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Faith and Steel: A Warrior's Manifesto

Do You Have What It Takes?

by Steve Bergeron
Jun 24,2002


Do You Have What It Takes?

Anyone can swing a sword.
Anyone can fire a gun.
Anyone can throw a punch.

Yeah Right.

Almost anyone can learn to fight in some respect or another, but it takes years of training and discipline to rise beyond the random flailing of fists that most people think of as fighting. Warriors from every culture in history spent countless hours perfecting their bodies, minds, and souls to become the deadly warriors that now grace the legends and myths of today.

Too often, the training background of the warrior character is neglected. He learned to fight "somewhere" from "someone," and it's left at that. Where a soldier learned to fight, and from whom should be one of his most important characteristics. The rider who learned to fight from Mongolian Horsemen, and the mercenary that served with the Swiss Pikemen may both be the same character class, with similar stats to boot, but they were trained in two entirely different disciplines, have different outlooks on the very nature of combat and have personal styles that are as different as night and day.

Why is this relevant to warrior characters? Simple: In order to know who we are, we have to define where we came from. Knowing the type of training that a character underwent before the first session can help the player determine how the PC will react to many of the initial encounters he will face. True, the attitudes and perceptions of the character may undergo a vast change during the course of a campaign, but training is just supposed to be the beginning not the ending.

So, what does it take to be a warrior? The all encompassing answer is a very weak "that depends." For example, a modern day combat infantryman can expect around a year of training depending of where he's from. This includes a 2-3 month "Boot Camp" phase to introduce him into military life, another 3-4 month combat phase where he learns the basics of functioning in a section (8 men, British model) or squad (10 men, US model), and then another 3-4 months working on a specialization such as machineguns, mortars, or other platoon or company level weapons. At the end of the training, the private can function effectively as a basic combat soldier, but he is still the least trained of all combat personnel. Despite that, it is important to remember that combat training is anything but easy. In fact, it would be fair to say that instructors work very hard at recreating a little piece of Hell for all of the recruits to suffer in, and they succeed at it regularly. After all, they had plenty of time to perfect the art over the last few millennia. In virtually any military in the world the training is designed to be tough, but not impossible. Failure rates for these soldiers is somewhere between 20% and 40% depending on the army doing the training.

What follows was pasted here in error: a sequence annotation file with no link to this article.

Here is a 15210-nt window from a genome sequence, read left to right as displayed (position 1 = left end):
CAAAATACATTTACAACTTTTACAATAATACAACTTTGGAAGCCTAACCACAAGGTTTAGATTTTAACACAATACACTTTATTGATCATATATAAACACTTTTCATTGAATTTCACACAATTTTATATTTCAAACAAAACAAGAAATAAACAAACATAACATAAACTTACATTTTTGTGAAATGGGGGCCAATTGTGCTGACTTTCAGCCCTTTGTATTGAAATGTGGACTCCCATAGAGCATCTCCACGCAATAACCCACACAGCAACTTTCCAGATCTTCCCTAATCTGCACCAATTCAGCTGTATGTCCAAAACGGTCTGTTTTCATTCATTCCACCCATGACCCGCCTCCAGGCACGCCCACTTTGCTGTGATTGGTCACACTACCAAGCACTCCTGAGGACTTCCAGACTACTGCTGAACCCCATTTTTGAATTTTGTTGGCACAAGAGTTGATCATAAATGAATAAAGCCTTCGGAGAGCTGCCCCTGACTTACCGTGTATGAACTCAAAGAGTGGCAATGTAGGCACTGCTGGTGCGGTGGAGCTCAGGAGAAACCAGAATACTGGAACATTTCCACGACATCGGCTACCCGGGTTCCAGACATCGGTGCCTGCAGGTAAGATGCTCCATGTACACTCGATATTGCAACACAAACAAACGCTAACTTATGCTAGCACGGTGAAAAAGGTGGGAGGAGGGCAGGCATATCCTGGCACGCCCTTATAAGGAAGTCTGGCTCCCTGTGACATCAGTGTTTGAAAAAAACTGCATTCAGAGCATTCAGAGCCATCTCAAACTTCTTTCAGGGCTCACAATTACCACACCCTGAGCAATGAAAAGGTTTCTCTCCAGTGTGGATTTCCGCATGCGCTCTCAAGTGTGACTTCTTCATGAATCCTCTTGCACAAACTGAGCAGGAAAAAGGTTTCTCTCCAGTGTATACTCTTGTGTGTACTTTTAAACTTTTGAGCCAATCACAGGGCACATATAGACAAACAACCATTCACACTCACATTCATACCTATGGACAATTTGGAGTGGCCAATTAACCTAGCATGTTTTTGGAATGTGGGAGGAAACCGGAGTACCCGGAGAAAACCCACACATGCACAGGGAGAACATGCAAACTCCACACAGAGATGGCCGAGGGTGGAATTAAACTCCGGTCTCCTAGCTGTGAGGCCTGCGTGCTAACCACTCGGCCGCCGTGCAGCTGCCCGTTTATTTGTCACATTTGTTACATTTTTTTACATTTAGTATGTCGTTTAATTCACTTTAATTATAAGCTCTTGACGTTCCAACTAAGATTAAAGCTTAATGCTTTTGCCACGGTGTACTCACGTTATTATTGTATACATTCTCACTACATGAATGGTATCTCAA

In the other extreme, there are the special operations Soldiers of groups such as the British SAS, the American Seal and Delta units, and the Canadian JTF2. A special operations soldier already has years behind him in another field and has to pass an extensive physical and psychological examination as well as a selection course specifically designed to weed out undesirables. Despite hundreds of applicants, only handfuls make it through. Those that do pass undergo extensive training in their field of specialty. Whenever these soldiers aren't deployed they are training. Constant exercises and practices keep them razor sharp when for the real thing comes along.

In the middle are all of the people with specialty training. These are the pilots, the combat engineers, the medics, the communications personnel, and many more. They don't have the level of intensity of special operations soldiers in their training, but it still takes years to learn their trades. Many of these trades are highly technical, or require a university education. Some would be considered highly trained combat specialists, such as fighter pilots or combat engineers, while others are not really warriors at all, such as mechanics, or even cooks, but all of them are still vital to operation of a military. The one thing that everyone understands is that incoming bullets may very well make hasty introductions despite their rear echelon positions.

Historically, training times and techniques varied enormously. Classically, the Spartans had an entire culture devoted to war. With a slave population doing most of the other work, Spartan citizens learned the arts of combat from early childhood. A few centuries later, the army of Alexander the Great rolled over the Spartans and everyone else for that matter. His army was meticulously trained and perfected for years by his father, Philip, before it began its conquest of the known world. The Romans trained their legions in more of a trial by fire fashion that emerged due to the enormous amount of troops that they had to manage, but counted on the long period of service required by legionnaires to always ensure that experienced soldiers led the fresh troops. In the Medieval era, a knight began training as young as age 7 and could spend 7 to 10 years as a page and squire before getting his spurs, while a peasant soldier levied to fight rarely received any training at all. Many of the Asian martial disciplines began in early childhood and took a lifetime to master.